Virus lays bare the $200b health system

 afr.com  08/14/2020 04:19:58 

COVID-19 has ripped through these facilities, exposing both the frailty of the residents and the chronically underfunded aged care system, its poorly designed private provider model and patent lack of readiness for the pandemic.

To his credit, it was Prime Minister Scott Morrison who established the royal commission. He recently nailed the central issue when he suggested nursing homes are in reality pre-palliative wards, accurately describing a system that is screaming for a National Disability Insurance Scheme-style rethink.

This lack of readiness was bluntly called out by the counsel assisting, Victorian health and safety expert Peter Rozen, QC, who went directly to what he thought was the problem.

"A degree of self-congratulation and even hubris was displayed by the Commonwealth government, he said. Perhaps they were reflecting the general mood in the country: that we were through it."

Morrison rejected that claim on Friday, but admitted failures as another three private homes were taken over by Victorian hospitals on Thursday.

The state coroner is gathering evidence for hearings that will catalogue what promises to be a horror story of multi-agency and private operator failings.

No accountability

The same complacency was also on trial in Melbourne as a public accounts committee began the painful process of examining the Victorian government's missteps in containing the virus.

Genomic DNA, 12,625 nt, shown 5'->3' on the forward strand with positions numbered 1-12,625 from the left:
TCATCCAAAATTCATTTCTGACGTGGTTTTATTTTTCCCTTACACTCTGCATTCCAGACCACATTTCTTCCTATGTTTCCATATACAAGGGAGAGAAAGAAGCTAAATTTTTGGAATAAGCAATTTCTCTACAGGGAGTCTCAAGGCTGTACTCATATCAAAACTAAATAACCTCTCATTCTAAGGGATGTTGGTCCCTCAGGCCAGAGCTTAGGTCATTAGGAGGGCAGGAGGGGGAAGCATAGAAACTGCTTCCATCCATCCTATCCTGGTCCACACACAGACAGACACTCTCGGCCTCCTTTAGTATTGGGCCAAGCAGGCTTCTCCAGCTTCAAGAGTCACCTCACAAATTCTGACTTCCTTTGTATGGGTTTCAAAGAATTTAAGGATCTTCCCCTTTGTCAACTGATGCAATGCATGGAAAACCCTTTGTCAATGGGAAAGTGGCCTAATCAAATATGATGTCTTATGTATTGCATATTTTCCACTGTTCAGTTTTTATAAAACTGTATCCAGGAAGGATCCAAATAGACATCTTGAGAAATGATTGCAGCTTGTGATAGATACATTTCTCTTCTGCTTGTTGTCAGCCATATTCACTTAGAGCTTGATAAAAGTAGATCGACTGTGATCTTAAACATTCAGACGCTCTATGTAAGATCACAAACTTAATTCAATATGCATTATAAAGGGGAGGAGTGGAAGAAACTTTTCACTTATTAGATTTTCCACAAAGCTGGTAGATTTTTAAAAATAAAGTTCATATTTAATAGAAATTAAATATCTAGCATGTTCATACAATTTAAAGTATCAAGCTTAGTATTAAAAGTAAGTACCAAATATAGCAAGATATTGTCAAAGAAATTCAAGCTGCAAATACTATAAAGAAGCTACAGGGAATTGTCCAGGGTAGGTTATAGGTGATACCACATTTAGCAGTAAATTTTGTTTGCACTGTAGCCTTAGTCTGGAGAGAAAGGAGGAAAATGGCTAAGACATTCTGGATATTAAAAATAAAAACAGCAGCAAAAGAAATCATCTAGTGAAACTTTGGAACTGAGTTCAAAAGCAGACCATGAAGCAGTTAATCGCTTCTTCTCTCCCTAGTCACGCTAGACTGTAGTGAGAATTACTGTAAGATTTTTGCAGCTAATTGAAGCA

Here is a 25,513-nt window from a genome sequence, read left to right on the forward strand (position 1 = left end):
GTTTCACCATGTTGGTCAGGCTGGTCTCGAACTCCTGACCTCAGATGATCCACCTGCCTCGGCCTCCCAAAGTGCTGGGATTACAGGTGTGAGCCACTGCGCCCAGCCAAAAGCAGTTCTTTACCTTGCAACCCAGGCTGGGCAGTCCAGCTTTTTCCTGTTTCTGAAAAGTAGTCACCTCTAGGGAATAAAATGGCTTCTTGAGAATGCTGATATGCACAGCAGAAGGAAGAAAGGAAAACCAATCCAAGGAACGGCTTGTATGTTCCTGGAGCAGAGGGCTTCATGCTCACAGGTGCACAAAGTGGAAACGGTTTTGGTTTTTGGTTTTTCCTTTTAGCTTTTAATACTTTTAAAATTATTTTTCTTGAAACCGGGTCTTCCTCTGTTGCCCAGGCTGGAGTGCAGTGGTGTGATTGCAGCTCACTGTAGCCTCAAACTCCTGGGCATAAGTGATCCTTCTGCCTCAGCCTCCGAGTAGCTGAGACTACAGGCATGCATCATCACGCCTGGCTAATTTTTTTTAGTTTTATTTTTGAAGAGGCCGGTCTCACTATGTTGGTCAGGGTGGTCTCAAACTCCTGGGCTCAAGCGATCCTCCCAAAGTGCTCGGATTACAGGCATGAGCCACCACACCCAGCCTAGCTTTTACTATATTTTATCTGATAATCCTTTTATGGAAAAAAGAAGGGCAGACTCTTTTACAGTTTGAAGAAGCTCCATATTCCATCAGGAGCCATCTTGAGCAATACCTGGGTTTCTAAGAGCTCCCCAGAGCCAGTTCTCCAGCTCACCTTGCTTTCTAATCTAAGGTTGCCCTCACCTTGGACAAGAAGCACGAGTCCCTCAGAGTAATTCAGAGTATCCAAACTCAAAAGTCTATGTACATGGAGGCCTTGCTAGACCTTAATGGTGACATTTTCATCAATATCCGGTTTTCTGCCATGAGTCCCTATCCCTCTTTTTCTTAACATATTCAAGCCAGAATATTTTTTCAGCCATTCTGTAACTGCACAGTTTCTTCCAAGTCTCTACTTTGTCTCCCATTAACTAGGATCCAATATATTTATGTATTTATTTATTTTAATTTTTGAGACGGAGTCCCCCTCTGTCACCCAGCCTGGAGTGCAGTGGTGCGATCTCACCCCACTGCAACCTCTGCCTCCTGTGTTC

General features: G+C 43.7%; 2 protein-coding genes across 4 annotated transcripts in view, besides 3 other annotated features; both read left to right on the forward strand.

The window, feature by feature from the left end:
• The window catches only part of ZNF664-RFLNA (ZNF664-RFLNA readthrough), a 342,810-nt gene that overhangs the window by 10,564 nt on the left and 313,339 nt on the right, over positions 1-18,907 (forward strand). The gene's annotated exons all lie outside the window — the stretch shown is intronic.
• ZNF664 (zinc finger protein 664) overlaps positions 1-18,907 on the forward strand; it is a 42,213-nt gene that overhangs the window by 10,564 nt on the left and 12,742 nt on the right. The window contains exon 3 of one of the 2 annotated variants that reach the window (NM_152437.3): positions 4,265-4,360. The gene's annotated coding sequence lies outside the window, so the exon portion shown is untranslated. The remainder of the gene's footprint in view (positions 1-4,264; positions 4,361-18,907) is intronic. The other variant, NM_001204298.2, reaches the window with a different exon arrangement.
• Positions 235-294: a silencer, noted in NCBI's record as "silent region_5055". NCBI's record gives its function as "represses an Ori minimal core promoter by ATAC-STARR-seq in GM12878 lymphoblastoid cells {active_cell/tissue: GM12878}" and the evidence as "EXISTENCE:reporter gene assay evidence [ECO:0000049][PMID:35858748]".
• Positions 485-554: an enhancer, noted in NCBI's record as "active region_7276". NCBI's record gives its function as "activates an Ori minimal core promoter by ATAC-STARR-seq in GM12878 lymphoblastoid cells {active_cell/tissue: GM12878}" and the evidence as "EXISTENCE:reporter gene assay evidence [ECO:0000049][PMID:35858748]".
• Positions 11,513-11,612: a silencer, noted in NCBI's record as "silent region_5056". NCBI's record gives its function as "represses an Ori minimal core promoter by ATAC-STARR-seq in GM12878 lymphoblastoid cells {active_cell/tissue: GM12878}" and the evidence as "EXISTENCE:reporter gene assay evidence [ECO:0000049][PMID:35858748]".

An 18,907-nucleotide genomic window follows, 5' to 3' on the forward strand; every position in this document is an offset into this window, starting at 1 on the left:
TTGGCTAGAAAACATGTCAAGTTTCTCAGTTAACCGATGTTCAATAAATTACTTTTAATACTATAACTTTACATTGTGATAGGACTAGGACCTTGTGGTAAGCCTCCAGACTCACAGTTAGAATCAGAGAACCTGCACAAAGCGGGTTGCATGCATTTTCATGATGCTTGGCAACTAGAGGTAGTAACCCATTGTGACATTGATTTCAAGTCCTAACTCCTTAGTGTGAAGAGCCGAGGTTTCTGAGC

Months of filibustering and avoidance about what went wrong in the fateful hotel quarantine program  known as Operation Soteria  continued, despite the best efforts of several opposition MP's to finger who exactly was responsible.

The absurdity stopped being amusing by the third day when Danny O'Brien, Nationals MP and former chief of staff to Barnaby Joyce, yet again asked Transport Minister Jacinta Allan who was the minister ultimately responsible for the hotel quarantine program.

NSW is years ahead of Victoria in the use of administrative data to drive high-performance delivery and program design.

"Well, Mr O'Brien, you and your colleagues have canvassed this on multiple occasions during the course of this week and know that I have nothing to add to the comments that have been made already over the course of this week on that matter," Allan responded.